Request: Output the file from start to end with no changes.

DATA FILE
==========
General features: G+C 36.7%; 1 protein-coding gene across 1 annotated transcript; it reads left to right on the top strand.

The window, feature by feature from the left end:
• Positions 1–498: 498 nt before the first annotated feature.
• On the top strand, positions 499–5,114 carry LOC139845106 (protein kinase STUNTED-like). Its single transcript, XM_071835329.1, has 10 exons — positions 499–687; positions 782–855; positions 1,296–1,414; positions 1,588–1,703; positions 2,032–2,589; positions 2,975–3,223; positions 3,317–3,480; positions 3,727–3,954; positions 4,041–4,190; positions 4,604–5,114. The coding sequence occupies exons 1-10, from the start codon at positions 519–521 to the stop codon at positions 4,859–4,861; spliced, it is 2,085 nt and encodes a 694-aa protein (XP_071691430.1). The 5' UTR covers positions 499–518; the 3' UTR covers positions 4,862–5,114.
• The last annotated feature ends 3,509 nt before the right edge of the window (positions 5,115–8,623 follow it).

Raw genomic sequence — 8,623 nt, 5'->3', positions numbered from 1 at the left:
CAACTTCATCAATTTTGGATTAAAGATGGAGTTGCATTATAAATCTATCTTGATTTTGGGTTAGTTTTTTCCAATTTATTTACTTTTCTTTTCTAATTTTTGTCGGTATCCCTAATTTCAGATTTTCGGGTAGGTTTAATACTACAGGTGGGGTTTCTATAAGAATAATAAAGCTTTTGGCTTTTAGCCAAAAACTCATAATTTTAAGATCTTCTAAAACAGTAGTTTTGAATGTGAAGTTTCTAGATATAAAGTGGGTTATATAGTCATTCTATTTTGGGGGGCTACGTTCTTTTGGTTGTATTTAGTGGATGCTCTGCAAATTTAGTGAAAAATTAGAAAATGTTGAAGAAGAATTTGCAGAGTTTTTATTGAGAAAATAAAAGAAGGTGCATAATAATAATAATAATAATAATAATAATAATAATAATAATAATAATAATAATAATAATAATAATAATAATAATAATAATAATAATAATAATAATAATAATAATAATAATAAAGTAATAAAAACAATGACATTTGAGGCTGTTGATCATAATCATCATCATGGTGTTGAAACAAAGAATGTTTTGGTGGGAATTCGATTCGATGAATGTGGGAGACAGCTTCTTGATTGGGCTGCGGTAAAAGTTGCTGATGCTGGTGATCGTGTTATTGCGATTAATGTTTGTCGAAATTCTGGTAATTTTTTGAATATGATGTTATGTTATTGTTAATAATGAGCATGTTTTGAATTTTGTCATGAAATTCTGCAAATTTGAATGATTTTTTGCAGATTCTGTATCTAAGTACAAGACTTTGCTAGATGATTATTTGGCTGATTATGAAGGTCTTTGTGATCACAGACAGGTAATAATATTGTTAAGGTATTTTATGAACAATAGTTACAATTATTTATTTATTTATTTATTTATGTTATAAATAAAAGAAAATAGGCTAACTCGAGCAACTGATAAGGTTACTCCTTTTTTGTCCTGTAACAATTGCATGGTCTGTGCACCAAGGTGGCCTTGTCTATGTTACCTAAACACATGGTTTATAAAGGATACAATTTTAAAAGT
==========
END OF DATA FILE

General features: G+C 36.7%; 1 protein-coding gene across 1 annotated transcript; it reads left to right on the top strand.

The window, feature by feature from the left end:
• Positions 1–498: 498 nt before the first annotated feature.
• On the top strand, positions 499–5,114 carry LOC139845106 (protein kinase STUNTED-like). Its single transcript, XM_071835329.1, has 10 exons — positions 499–687; positions 782–855; positions 1,296–1,414; positions 1,588–1,703; positions 2,032–2,589; positions 2,975–3,223; positions 3,317–3,480; positions 3,727–3,954; positions 4,041–4,190; positions 4,604–5,114. The coding sequence occupies exons 1-10, from the start codon at positions 519–521 to the stop codon at positions 4,859–4,861; spliced, it is 2,085 nt and encodes a 694-aa protein (XP_071691430.1). The 5' UTR covers positions 499–518; the 3' UTR covers positions 4,862–5,114.
• The last annotated feature ends 3,509 nt before the right edge of the window (positions 5,115–8,623 follow it).

Raw genomic sequence — 8,623 nt, 5'->3', positions numbered from 1 at the left:
CAACTTCATCAATTTTGGATTAAAGATGGAGTTGCATTATAAATCTATCTTGATTTTGGGTTAGTTTTTTCCAATTTATTTACTTTTCTTTTCTAATTTTTGTCGGTATCCCTAATTTCAGATTTTCGGGTAGGTTTAATACTACAGGTGGGGTTTCTATAAGAATAATAAAGCTTTTGGCTTTTAGCCAAAAACTCATAATTTTAAGATCTTCTAAAACAGTAGTTTTGAATGTGAAGTTTCTAGATATAAAGTGGGTTATATAGTCATTCTATTTTGGGGGGCTACGTTCTTTTGGTTGTATTTAGTGGATGCTCTGCAAATTTAGTGAAAAATTAGAAAATGTTGAAGAAGAATTTGCAGAGTTTTTATTGAGAAAATAAAAGAAGGTGCATAATAATAATAATAATAATAATAATAATAATAATAATAATAATAATAATAATAATAATAATAATAATAATAATAATAATAATAATAATAATAATAATAATAATAATAATAAAGTAATAAAAACAATGACATTTGAGGCTGTTGATCATAATCATCATCATGGTGTTGAAACAAAGAATGTTTTGGTGGGAATTCGATTCGATGAATGTGGGAGACAGCTTCTTGATTGGGCTGCGGTAAAAGTTGCTGATGCTGGTGATCGTGTTATTGCGATTAATGTTTGTCGAAATTCTGGTAATTTTTTGAATATGATGTTATGTTATTGTTAATAATGAGCATGTTTTGAATTTTGTCATGAAATTCTGCAAATTTGAATGATTTTTTGCAGATTCTGTATCTAAGTACAAGACTTTGCTAGATGATTATTTGGCTGATTATGAAGGTCTTTGTGATCACAGACAGGTAATAATATTGTTAAGGTATTTTATGAACAATAGTTACAATTATTTATTTATTTATTTATTTATGTTATAAATAAAAGAAAATAGGCTAACTCGAGCAACTGATAAGGTTACTCCTTTTTTGTCCTGTAACAATTGCATGGTCTGTGCACCAAGGTGGCCTTGTCTATGTTACCTAAACACATGGTTTATAAAGGATACAATTTTAAAAGT